What is Cash Flow from Financing Activities?
Cash Flow from Financing Activities tracks the net change in cash related to raising capital (e.g. equity, debt), share repurchases, dividends, and repayment of debt.
- What is the definition of cash flow from financing activities?
- What are the steps to calculating the cash flow from financing activities section?
- Which specific line items appear in the cash from financing section?
- Should interest expense be accounted for in the cash flow from financing section?
Table of Contents
Cash Flow from Financing Section
The cash flow statement, which tracks the net change in cash during a specific period, is split into three sections:
- Cash Flow from Operating Activities (CFO): Net income from the income statement is adjusted for non-cash expenses and changes in net working capital (NWC).
- Cash Flow from Investing Activities (CFI): The cash impact from the purchase of non-current assets, namely PP&E (i.e. CapEx).
- Cash Flow from Financing Activities (CFF): The net cash impact of raising capital from equity/debt issuances, net of cash used for share buybacks, and debt repayments — with the outflow from the payout of dividends to shareholders also taken into account.
Cash Flow from Financing Line Items
|Cash from Financing||Definition|
|Debt Issuances||Raising external financing by borrowing funds from lenders, with the obligation to pay interest throughout the holding period and the full principal at the end of the lending term|
|Equity Issuances||Raising external financing by issuing shares (i.e. pieces of ownership) in exchange to equity investors in the market, who become partial owners post-investment|
|Share Buybacks||Repurchasing shares that were previously issued and trading in the open market to reduce the total number of shares in circulation (and the net dilution)|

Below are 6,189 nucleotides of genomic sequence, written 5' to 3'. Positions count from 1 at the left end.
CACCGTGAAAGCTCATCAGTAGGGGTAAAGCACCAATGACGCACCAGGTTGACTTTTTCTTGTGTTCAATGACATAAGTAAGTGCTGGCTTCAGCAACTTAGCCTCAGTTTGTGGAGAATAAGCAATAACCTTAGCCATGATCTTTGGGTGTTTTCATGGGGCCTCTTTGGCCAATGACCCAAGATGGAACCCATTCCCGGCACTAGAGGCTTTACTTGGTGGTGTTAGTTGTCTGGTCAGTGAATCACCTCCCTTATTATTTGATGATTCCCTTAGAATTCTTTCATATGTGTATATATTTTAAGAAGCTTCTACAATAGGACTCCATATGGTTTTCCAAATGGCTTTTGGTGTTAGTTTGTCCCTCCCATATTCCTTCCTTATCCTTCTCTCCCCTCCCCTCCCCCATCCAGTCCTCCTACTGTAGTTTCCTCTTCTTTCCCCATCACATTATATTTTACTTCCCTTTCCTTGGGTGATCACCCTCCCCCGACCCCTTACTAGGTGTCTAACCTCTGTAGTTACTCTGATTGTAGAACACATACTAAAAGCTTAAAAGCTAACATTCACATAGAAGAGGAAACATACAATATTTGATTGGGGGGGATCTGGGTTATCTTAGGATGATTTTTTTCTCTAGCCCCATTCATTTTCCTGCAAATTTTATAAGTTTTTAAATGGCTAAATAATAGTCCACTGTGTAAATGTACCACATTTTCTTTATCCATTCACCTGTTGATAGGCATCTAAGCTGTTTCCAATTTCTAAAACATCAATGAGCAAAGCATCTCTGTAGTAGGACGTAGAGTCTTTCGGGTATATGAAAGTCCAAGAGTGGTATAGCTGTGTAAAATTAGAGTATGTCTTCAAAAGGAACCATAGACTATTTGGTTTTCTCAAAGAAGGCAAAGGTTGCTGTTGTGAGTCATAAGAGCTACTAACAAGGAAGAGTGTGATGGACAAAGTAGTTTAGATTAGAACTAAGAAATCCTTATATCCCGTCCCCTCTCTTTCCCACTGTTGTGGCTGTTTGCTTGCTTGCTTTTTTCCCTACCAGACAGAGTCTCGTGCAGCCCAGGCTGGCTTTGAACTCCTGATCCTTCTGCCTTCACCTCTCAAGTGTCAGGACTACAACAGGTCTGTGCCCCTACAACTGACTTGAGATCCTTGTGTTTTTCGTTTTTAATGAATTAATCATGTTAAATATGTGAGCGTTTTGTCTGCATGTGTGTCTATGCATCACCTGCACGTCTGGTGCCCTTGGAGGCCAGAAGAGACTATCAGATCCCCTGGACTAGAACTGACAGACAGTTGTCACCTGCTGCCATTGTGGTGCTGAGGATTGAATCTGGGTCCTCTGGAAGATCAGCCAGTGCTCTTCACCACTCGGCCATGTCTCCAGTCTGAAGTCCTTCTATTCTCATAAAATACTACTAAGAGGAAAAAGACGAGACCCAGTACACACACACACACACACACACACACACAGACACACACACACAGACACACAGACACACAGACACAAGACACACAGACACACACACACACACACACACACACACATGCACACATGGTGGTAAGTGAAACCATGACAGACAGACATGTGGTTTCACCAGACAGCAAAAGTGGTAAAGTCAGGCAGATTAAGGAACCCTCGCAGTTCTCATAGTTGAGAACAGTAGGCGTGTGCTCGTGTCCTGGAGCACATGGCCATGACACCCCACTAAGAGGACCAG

|Debt Repayment||As part of the loan agreement, the borrower must repay the full debt principal (i.e. the original amount) on the date of maturity|
|Dividends||Issuing recurring or one-time cash payments to equity shareholders as a form of compensation (i.e. the return of capital)|
Interest Expense and Cash from Financing
One common misconception is that interest expense — since it is related to debt financing — appears in the cash from financing section.
However, interest expense is already accounted for on the income statement and affects net income, the starting line item of the cash flow statement.
Cash Flow from Financing Activities Formula
The formula for calculating the cash from financing section is as follows:
Cash from Financing Formula
- Cash from Financing = Debt Issuances + Equity Issuances + (Share Buybacks) + (Debt Repayment) + (Dividends)
Note that the parentheses signify that the item is an outflow of cash (i.e. a negative number).
By contrast, debt and equity issuances are shown as positive inflows of cash, since the company is raising capital (i.e. cash proceeds).
- Debt Issuances → Cash Inflow
- Equity Issuance → Cash Inflow
- Share Buybacks → Cash Outflow
- Debt Repayment → Cash Outflow
- Dividends → Cash Outflow
Cash Flow from Financing — CFS Final Step
To wrap up, the cash flow from financing is the third and final section of the cash flow statement.
The cash from financing amount is added to the prior two sections — the cash from operating activities and the cash from investing activities — to arrive at the “Net Change in Cash” line item.